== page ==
Charity in truth
Pope Benedict XVI's new 30,000-word encyclical, Caritas in Veritate ("Charity in Truth"), on social justice will interest specialists of every stripe -- politicians, financiers, bankers, economists, labor unions, business owners, nongovernmental organizations and international bodies, among the most obvious (see In Focus, Pages 9-12).
Less obvious but no less important is the pope's message -- a sort of examination of conscience, really -- for Catholics. Until you get the chance to read the encyclical yourself:
- We must promote the Christian understanding of all humans as sons and daughters of God. "As society becomes ever more globalized, it makes us neighbors, but does not make us brothers," the pope noted. "The development of peoples depends, above all, on a recognition that the human race is a single family working together in true communion, not simply a group of subjects who happen to live side by side."
- Foster generosity and self-gift. The pope said that for economic, social and political development to be authentically human, it must "make room for the principle of gratuitousness as an expression of fraternity."
- Human development is not just some add-on activity for the Church. "The whole Church, in all her being and acting -- when she proclaims, when she celebrates, when she performs works of charity -- is engaged in promoting integral human development."
- Solidarity is a duty, not just a benefit. "Many people today would claim that they owe nothing to anyone, except to themselves. They are concerned only with their rights, and they often have great difficulty in taking responsibility for their own and other people's integral development." Do we?
- Work for a culture of life. In societies that accept evils like abortion and euthanasia, we shouldn't be surprised at the indifference shown other situations of human degradation, the pope said. "While the poor of the world continue knocking on the doors of the rich, the world of affluence runs the risk of no longer hearing those knocks, on account of a conscience that can no longer distinguish what is human."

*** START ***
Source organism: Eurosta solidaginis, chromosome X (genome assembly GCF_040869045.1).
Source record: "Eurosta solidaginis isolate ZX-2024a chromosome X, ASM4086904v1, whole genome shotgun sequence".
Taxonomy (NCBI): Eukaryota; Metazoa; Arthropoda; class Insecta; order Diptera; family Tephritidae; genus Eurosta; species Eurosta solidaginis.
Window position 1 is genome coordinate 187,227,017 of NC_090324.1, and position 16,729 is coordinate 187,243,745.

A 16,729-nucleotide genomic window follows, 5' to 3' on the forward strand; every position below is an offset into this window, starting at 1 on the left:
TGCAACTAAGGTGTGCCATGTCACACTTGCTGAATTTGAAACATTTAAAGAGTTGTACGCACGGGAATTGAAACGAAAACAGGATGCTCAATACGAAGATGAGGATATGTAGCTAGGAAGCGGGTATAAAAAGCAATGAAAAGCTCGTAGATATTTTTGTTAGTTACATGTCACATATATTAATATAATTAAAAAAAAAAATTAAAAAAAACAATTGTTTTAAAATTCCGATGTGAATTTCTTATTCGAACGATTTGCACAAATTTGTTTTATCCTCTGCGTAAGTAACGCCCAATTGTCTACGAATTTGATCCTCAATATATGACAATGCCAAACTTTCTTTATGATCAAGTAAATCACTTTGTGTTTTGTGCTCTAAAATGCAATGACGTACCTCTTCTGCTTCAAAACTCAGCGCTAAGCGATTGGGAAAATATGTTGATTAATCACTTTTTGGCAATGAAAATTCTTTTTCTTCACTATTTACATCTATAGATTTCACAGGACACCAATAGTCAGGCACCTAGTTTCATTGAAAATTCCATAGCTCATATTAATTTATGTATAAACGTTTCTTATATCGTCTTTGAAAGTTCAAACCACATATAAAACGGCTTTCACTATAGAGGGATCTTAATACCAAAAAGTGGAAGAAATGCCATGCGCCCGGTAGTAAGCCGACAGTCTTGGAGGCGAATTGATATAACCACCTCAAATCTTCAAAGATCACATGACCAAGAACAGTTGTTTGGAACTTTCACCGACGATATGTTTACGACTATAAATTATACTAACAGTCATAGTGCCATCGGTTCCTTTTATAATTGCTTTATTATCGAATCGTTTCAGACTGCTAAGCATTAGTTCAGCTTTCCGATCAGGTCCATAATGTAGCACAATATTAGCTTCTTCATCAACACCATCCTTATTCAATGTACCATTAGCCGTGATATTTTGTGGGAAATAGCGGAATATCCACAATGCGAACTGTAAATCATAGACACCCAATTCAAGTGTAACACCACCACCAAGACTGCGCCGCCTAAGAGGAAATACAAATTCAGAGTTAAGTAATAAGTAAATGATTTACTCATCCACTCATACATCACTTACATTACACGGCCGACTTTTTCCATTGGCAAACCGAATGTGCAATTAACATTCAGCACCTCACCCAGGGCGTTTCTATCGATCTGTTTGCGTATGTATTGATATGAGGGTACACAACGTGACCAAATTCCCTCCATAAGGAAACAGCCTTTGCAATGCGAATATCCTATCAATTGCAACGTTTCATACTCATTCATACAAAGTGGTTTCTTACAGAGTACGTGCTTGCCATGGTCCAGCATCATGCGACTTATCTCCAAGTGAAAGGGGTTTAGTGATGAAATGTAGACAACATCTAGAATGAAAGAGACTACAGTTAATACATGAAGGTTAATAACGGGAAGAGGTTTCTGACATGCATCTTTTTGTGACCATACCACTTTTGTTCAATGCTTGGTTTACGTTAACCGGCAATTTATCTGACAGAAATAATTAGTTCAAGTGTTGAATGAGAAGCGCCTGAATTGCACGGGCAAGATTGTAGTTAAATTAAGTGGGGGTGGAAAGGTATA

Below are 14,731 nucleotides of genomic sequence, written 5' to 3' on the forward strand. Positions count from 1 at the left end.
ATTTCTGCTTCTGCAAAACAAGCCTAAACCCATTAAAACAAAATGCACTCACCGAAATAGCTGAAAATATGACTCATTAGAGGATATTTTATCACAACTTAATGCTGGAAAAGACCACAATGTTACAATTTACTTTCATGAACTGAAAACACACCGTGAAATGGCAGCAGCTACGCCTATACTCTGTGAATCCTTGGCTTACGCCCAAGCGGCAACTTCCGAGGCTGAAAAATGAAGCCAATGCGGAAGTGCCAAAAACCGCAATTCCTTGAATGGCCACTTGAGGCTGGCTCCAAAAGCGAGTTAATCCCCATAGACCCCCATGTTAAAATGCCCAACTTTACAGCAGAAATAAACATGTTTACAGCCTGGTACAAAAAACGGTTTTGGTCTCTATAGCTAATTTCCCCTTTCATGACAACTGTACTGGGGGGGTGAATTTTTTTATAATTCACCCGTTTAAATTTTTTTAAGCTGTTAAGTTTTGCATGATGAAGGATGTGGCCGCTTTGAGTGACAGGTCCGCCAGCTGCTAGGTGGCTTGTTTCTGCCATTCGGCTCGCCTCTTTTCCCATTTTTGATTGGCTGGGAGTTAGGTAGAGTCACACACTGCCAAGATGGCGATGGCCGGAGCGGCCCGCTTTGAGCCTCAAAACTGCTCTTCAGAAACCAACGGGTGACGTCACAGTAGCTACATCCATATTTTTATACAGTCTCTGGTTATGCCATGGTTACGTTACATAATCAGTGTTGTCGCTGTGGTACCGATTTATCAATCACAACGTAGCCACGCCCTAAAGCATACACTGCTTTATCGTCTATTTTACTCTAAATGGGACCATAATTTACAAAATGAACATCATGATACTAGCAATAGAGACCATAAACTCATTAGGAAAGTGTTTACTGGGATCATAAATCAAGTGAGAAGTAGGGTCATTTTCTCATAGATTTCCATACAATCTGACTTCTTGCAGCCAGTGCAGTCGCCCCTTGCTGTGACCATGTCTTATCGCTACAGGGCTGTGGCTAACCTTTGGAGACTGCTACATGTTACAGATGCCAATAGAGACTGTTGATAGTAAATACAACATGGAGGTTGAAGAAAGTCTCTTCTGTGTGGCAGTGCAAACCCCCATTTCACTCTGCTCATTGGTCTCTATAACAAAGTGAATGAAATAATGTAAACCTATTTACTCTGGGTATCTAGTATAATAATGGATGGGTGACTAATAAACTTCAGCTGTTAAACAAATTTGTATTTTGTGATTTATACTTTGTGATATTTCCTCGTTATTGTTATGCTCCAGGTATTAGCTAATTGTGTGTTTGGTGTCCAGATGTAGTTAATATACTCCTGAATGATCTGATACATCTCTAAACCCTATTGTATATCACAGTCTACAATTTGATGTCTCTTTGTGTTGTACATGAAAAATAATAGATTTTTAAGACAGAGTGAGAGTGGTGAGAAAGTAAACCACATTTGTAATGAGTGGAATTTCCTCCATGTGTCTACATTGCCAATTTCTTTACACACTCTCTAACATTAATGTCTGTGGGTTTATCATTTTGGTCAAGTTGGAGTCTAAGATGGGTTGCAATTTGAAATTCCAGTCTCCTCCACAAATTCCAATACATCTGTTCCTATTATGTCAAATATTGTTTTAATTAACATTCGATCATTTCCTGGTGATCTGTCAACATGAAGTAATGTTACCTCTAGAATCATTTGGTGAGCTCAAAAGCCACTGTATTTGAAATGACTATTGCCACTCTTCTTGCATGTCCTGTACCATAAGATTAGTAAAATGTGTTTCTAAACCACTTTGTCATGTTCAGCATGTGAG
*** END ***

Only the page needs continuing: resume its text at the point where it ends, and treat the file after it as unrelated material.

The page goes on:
- Work to instill Christian values in our communities' institutions -- what the pope calls the "political path" of charity. "The more we strive to secure a common good corresponding to the real needs of our neighbors, the more effectively we love them. Every Christian is called to practice this charity in a manner corresponding to his vocation and according to the degree of influence he wields."
- Practice living simply, because the way humanity treats the environment influences the way it treats itself. "This invites contemporary society to a serious review of its lifestyle, which, in many parts of the world, is prone to hedonism and consumerism, regardless of their harmful consequences."
- Finally, "development needs Christians with their arms raised toward God in prayer" in recognition that "truth-filled love" is not produced by us but received from God. "For this reason, even in the most difficult and complex times, besides recognizing what is happening, we must above all else turn to God's love. Development requires attention to the spiritual life, a serious consideration of the experiences of trust in God, spiritual fellowship in Christ, reliance upon God's providence and mercy, love and forgiveness, self-denial, acceptance of others, justice and peace."